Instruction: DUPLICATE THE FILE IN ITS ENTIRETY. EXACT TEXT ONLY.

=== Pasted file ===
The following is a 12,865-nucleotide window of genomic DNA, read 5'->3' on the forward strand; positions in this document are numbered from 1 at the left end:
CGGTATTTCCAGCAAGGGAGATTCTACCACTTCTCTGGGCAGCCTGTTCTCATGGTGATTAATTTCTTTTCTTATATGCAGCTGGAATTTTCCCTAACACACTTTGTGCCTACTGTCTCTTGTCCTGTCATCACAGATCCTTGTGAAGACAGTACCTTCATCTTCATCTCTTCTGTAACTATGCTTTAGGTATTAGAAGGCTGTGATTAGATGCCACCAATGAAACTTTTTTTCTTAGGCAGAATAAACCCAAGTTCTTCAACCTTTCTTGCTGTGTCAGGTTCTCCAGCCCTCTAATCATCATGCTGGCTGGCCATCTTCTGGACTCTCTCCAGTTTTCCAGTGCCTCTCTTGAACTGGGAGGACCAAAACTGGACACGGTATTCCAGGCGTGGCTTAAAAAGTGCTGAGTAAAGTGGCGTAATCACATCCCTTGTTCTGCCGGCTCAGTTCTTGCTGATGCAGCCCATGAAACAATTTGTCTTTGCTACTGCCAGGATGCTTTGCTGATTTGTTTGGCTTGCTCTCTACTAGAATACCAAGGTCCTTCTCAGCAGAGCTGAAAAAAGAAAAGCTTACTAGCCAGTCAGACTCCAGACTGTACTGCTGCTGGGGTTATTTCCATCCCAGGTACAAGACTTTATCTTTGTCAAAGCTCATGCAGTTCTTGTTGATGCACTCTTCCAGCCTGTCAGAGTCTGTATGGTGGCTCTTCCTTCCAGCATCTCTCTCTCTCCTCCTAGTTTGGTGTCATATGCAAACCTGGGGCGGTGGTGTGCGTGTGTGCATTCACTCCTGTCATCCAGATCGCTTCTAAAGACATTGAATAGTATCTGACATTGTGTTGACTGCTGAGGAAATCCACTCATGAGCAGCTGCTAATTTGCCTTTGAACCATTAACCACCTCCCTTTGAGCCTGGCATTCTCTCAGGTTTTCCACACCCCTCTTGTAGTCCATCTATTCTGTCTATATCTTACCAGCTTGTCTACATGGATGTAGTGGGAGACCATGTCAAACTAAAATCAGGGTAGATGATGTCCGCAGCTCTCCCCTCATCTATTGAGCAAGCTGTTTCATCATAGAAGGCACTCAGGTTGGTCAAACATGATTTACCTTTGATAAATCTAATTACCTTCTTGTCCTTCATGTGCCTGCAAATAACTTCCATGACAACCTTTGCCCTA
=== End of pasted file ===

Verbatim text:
The following is a 12,865-nucleotide window of genomic DNA, read 5'->3' on the forward strand; positions in this document are numbered from 1 at the left end:
CGGTATTTCCAGCAAGGGAGATTCTACCACTTCTCTGGGCAGCCTGTTCTCATGGTGATTAATTTCTTTTCTTATATGCAGCTGGAATTTTCCCTAACACACTTTGTGCCTACTGTCTCTTGTCCTGTCATCACAGATCCTTGTGAAGACAGTACCTTCATCTTCATCTCTTCTGTAACTATGCTTTAGGTATTAGAAGGCTGTGATTAGATGCCACCAATGAAACTTTTTTTCTTAGGCAGAATAAACCCAAGTTCTTCAACCTTTCTTGCTGTGTCAGGTTCTCCAGCCCTCTAATCATCATGCTGGCTGGCCATCTTCTGGACTCTCTCCAGTTTTCCAGTGCCTCTCTTGAACTGGGAGGACCAAAACTGGACACGGTATTCCAGGCGTGGCTTAAAAAGTGCTGAGTAAAGTGGCGTAATCACATCCCTTGTTCTGCCGGCTCAGTTCTTGCTGATGCAGCCCATGAAACAATTTGTCTTTGCTACTGCCAGGATGCTTTGCTGATTTGTTTGGCTTGCTCTCTACTAGAATACCAAGGTCCTTCTCAGCAGAGCTGAAAAAAGAAAAGCTTACTAGCCAGTCAGACTCCAGACTGTACTGCTGCTGGGGTTATTTCCATCCCAGGTACAAGACTTTATCTTTGTCAAAGCTCATGCAGTTCTTGTTGATGCACTCTTCCAGCCTGTCAGAGTCTGTATGGTGGCTCTTCCTTCCAGCATCTCTCTCTCTCCTCCTAGTTTGGTGTCATATGCAAACCTGGGGCGGTGGTGTGCGTGTGTGCATTCACTCCTGTCATCCAGATCGCTTCTAAAGACATTGAATAGTATCTGACATTGTGTTGACTGCTGAGGAAATCCACTCATGAGCAGCTGCTAATTTGCCTTTGAACCATTAACCACCTCCCTTTGAGCCTGGCATTCTCTCAGGTTTTCCACACCCCTCTTGTAGTCCATCTATTCTGTCTATATCTTACCAGCTTGTCTACATGGATGTAGTGGGAGACCATGTCAAACTAAAATCAGGGTAGATGATGTCCGCAGCTCTCCCCTCATCTATTGAGCAAGCTGTTTCATCATAGAAGGCACTCAGGTTGGTCAAACATGATTTACCTTTGATAAATCTAATTACCTTCTTGTCCTTCATGTGCCTGCAAATAACTTCCATGACAACCTTTGCCCTA